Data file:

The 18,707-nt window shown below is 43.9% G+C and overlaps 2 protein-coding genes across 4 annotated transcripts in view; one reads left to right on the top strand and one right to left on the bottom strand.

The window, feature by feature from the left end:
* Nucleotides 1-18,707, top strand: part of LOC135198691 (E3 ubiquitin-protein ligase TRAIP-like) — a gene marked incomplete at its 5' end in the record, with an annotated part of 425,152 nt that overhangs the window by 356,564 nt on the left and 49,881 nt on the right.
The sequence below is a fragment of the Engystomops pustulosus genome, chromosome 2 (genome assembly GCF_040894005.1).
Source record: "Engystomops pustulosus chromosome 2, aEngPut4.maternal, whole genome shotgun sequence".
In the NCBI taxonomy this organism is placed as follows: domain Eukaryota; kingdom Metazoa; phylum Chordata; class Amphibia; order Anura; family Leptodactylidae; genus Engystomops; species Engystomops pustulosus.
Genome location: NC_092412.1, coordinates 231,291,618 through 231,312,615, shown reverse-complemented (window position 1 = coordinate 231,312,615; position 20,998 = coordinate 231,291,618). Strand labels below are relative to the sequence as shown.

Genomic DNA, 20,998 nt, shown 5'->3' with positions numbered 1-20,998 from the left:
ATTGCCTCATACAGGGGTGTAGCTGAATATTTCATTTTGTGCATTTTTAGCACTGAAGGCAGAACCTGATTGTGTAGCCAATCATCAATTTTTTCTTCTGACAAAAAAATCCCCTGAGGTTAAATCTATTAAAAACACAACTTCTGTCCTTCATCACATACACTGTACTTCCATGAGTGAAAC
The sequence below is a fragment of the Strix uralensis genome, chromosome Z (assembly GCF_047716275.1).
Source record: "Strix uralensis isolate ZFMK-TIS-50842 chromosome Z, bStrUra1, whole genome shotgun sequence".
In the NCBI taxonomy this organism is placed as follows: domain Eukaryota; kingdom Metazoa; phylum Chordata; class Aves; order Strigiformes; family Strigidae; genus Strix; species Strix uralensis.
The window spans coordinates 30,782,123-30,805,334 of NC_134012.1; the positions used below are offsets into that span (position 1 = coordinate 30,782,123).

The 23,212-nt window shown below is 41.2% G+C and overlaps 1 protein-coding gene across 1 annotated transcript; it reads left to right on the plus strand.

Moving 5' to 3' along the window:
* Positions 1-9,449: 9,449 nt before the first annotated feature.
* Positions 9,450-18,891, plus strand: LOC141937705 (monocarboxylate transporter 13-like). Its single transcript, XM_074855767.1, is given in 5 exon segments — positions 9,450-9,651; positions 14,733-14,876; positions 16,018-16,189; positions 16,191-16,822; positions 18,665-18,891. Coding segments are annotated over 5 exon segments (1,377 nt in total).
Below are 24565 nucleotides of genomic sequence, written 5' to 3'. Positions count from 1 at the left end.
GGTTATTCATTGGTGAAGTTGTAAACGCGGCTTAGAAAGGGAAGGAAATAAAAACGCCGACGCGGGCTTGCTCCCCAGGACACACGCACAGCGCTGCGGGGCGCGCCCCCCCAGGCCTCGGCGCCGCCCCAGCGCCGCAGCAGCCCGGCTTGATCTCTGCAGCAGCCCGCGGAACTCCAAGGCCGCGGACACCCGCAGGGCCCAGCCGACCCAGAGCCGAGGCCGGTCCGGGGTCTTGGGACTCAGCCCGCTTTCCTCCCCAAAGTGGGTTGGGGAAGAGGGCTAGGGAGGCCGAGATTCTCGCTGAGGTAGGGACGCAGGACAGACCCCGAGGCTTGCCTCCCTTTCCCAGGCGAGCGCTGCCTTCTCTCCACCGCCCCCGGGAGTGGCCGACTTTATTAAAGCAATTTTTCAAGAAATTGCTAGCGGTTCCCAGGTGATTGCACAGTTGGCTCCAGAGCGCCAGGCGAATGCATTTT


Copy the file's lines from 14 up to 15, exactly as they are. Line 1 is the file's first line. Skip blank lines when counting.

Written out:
The 23,212-nt window shown below is 41.2% G+C and overlaps 1 protein-coding gene across 1 annotated transcript; it reads left to right on the plus strand.

Moving 5' to 3' along the window: